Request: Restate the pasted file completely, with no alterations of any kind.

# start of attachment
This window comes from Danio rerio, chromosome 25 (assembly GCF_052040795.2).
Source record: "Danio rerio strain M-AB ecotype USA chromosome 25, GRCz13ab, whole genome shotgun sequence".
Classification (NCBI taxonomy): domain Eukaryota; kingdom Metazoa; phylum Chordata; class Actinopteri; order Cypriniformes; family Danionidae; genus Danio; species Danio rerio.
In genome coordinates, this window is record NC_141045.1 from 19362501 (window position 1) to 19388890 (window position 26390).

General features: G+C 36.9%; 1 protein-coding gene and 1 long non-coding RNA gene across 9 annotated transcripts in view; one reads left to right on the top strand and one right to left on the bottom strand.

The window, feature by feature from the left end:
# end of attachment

This window comes from Danio rerio, chromosome 25 (assembly GCF_052040795.2).
Source record: "Danio rerio strain M-AB ecotype USA chromosome 25, GRCz13ab, whole genome shotgun sequence".
Classification (NCBI taxonomy): domain Eukaryota; kingdom Metazoa; phylum Chordata; class Actinopteri; order Cypriniformes; family Danionidae; genus Danio; species Danio rerio.
In genome coordinates, this window is record NC_141045.1 from 19362501 (window position 1) to 19388890 (window position 26390).

General features: G+C 36.9%; 1 protein-coding gene and 1 long non-coding RNA gene across 9 annotated transcripts in view; one reads left to right on the top strand and one right to left on the bottom strand.

The window, feature by feature from the left end: